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Unhelpful bureaucrats to face fines

Unhelpful bureaucrats to face fines
The Ministry of Economic Development has drafted a bill establishing responsibility for negligent officials who do not render state services to the population properly.

­According to Nezavisimaya Gazeta newspaper, the document will soon be submitted to the State Duma for consideration. The draft law sets a series of fines for civil servants who do not react to citizen’s requests or prefer to send documents to other bodies, unwilling to deal with them themselves. Under the new bill, complaints regarding officials’ poor performance will be given priority among other documents filed by citizens. Currently, complaints are considered as they come, in a common document flow, so that people may wait for months for a decision or measures against an unhelpful official to be taken.

“Such complaints require quick decisions,” reads an explanatory note to the bill. “Handing them over to officials who do not bear any responsibility for failing to react to such complaints obstructs the rendering of state services.”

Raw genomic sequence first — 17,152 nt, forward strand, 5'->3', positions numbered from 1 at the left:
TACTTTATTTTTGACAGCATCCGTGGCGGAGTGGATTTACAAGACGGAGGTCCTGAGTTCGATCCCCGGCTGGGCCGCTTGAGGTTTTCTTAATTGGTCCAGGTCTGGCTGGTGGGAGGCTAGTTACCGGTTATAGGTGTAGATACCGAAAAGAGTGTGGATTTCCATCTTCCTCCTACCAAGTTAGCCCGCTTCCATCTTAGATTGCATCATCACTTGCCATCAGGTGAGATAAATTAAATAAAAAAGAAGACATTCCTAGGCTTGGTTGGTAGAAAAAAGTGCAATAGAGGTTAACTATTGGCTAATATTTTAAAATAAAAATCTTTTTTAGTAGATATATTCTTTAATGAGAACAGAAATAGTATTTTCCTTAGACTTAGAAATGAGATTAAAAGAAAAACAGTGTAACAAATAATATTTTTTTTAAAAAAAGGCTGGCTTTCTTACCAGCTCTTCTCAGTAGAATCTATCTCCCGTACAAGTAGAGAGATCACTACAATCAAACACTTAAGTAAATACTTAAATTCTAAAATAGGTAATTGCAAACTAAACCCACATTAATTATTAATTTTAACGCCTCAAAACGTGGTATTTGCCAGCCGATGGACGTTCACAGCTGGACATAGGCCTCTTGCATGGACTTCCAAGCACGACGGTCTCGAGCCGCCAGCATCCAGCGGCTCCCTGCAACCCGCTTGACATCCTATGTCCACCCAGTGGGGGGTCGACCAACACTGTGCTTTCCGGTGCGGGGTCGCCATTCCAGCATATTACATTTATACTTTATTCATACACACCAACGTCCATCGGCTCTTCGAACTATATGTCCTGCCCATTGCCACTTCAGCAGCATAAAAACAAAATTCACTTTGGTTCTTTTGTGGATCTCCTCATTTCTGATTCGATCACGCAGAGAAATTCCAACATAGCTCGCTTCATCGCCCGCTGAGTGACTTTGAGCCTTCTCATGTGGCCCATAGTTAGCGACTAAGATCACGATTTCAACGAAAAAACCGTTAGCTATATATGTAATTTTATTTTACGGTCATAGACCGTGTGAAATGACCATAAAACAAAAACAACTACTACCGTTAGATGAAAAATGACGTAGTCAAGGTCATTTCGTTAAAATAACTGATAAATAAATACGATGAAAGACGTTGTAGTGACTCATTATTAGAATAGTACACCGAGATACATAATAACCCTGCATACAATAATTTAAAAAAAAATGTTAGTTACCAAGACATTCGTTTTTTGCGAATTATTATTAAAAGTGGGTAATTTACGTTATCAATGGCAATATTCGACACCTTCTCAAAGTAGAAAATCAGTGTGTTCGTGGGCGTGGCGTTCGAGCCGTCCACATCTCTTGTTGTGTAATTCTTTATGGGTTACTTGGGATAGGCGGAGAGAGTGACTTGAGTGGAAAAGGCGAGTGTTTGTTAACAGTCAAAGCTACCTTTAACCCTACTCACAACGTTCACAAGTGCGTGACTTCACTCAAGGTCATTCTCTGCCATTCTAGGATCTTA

There might be several reasons to complain about civil servants’ work, including refusal to provide a service, protraction, as well as demands to bring unnecessary documents or to pay for services which are supposed to be free.

To fight the notorious Russian bureaucracy, which often requires enormous paperwork from citizens even for minor matters, Russian authorities are now gradually introducing internet services to citizens. About two years ago, the government launched a federal website where it is possible to fill in all kind of forms for various bodies – from requests for a passport or the adoption of a child, to medical services and founding a new NGO. Moscow’s residents, for example, are set to get universal ID cards by the end of 2011. They are supposed to substitute for a driver’s license, insurance certificates and bank cards.

The ultimate goal is to treat most requests electronically all across the country. However, for now electronic government is still in the making and a lot of paperwork is still required. Also, this year during the December parliamentary election a number of polling stations will be among the first equipped with machines for electronic voting.